Edward Albee’s “The Goat, or Who Is Sylvia?” is supposed to make you uncomfortable. It’s a tale of a perfect American family that falls apart when infidelity strikes.
In this case, the infidel is in love with a goat, named Sylvia. Despite outward appearances, this is not a play about bestiality; at its core, it’s a tale about humanity.
Part of the appeal of this cringe-inducing, Tony Award-winning, laugh riot of a play is that the dark humor you’re embarrassed to be seen laughing at leaves you wondering about love, lust and just how much people will put up with to sustain their seemingly idyllic existence.
Bad Habit Productions' adaptation never really finds the humor at its core, leaving several scenes feeling dull and its players seemingly in need of an oxygen infusion. Only Luke Murtha, playing the incredibly well-adjusted gay teenage son Billy, consistently delivers Albee’s laugh-inducing zingers with any real success.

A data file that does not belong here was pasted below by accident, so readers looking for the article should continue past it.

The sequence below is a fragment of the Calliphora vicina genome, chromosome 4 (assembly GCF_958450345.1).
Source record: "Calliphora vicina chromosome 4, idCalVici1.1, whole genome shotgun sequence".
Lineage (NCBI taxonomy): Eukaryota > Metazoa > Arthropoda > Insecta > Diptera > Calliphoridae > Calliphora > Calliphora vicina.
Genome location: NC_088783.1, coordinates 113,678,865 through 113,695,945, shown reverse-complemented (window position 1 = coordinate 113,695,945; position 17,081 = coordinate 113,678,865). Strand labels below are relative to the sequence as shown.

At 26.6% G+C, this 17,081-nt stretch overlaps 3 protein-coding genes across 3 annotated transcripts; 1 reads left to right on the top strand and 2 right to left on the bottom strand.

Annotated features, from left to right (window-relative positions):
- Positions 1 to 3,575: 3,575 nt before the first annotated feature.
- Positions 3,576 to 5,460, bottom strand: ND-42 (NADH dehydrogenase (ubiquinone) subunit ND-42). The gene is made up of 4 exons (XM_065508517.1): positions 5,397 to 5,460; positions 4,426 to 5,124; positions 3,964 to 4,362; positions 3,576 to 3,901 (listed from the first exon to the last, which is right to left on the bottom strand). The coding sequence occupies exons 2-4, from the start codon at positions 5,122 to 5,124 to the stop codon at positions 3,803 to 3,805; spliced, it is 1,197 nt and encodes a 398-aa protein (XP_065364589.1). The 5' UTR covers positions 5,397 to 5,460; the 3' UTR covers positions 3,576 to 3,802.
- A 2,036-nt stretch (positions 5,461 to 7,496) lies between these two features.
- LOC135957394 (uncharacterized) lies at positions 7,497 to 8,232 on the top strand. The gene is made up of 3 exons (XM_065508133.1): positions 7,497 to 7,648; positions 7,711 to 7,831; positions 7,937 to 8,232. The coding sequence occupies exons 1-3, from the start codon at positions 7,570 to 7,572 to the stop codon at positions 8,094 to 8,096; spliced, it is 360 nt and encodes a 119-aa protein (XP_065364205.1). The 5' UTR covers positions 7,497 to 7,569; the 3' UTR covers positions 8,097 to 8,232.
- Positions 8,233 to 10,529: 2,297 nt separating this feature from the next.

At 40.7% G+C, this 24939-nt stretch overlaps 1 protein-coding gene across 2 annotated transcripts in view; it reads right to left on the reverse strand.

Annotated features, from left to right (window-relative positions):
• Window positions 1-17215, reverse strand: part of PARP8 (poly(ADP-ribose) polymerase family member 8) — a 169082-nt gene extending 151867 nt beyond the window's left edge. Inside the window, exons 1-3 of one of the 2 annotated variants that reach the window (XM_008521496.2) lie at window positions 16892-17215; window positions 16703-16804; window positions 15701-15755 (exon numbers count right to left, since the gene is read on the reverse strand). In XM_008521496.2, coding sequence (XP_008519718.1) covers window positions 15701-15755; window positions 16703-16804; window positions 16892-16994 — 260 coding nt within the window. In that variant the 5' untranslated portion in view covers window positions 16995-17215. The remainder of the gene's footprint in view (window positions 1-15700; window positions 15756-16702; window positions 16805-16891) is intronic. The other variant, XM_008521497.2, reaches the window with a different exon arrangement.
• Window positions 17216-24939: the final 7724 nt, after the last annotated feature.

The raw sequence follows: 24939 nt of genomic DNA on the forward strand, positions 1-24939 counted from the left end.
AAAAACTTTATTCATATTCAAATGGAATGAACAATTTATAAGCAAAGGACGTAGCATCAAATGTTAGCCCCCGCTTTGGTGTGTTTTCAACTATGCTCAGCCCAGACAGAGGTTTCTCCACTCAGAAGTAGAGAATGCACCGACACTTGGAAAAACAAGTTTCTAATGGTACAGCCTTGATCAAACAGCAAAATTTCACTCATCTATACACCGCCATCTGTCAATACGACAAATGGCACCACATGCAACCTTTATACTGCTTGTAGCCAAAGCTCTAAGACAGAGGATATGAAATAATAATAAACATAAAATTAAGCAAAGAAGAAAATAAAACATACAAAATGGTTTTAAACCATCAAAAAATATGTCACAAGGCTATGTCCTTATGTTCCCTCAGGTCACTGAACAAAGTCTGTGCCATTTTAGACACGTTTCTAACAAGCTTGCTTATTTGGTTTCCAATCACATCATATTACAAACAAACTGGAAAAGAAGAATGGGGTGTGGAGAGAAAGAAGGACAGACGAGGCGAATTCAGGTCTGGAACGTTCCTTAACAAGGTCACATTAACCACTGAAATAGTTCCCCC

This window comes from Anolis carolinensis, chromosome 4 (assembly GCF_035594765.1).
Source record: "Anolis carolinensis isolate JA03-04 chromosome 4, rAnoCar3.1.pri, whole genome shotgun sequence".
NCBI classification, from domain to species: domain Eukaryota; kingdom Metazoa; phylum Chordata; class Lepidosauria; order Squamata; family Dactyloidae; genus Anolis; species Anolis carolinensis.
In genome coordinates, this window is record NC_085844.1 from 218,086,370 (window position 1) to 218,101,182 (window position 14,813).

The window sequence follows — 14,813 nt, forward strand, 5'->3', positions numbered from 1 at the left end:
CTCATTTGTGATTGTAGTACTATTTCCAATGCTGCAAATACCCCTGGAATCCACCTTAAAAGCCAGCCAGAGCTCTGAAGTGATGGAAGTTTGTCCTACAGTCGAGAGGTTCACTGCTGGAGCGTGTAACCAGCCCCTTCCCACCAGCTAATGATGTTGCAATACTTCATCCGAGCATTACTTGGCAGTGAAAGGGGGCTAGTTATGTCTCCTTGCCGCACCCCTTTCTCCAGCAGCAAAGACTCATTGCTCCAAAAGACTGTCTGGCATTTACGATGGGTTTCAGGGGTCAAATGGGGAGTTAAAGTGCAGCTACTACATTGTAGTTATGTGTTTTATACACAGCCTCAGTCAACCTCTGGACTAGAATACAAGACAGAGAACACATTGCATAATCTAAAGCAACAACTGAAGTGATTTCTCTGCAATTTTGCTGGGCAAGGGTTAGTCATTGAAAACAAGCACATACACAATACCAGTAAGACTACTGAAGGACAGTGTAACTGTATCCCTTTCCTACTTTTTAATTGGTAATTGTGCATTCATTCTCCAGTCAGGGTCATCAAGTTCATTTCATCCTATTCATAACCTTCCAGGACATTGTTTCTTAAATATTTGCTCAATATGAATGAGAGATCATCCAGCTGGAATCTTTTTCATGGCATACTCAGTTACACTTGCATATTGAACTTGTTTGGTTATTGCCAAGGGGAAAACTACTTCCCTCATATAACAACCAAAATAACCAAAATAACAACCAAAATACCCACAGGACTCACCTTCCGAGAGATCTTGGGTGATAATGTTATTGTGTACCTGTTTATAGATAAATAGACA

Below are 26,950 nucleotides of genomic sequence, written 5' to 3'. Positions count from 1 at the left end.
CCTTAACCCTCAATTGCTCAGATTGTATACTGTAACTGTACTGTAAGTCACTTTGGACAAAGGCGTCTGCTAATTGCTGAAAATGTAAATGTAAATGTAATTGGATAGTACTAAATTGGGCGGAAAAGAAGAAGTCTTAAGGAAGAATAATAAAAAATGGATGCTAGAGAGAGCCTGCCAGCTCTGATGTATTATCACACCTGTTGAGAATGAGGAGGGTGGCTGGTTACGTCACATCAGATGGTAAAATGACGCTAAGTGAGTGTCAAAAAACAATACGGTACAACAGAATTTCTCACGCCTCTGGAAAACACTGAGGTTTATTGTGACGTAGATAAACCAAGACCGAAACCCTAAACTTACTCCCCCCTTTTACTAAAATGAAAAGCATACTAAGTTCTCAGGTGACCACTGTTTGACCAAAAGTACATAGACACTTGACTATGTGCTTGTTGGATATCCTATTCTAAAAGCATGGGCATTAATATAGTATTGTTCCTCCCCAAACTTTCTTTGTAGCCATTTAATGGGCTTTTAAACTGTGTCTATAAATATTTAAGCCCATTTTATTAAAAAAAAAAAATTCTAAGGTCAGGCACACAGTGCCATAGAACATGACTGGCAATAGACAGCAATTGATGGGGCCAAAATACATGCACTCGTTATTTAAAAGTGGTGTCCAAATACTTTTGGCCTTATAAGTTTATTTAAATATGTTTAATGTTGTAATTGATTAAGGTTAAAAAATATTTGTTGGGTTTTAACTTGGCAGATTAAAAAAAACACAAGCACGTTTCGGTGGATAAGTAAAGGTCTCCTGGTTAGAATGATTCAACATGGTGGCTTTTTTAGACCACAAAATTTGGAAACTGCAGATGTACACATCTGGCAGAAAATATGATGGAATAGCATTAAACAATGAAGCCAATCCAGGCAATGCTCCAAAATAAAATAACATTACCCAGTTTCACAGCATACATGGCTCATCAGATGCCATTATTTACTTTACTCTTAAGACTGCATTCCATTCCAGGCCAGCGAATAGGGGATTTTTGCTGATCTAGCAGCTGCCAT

The remainder of the ensemble feels largely lackluster and misguided. Veronica Anastasio Wiseman never captures the fragility or rage of scorned wife Stevie. She should vacillate between being as shattered as the pottery she’s, well, shattering, to being angry enough to exact bloody revenge all in the name of protecting her family. Even Wiseman’s primal screams feel staged.
Steven Emanuelson fares better as the goat-loving Martin, making you feel both repulsed by his actions yet somehow sympathetic to his plight. There are two powerful scenes involving kisses that Emanuelson imbues with enough humanity to make you feel real compassion for this flawed human being. But his scenes with best friend Ross (Dale Young) are almost unforgivably boring.
Kevin Deane Parker’s set is incredible and Sylvia’s brief appearance is impressive. But a beautiful home and a fine looking specimen of goat aren’t enough to carry the weight of this Albee play.
“The Goat, or Who is Sylvia” runs through Aug. 23 at the Calderwood Pavilion. Tickets are $20-$28 at www.badhabitproductions.org.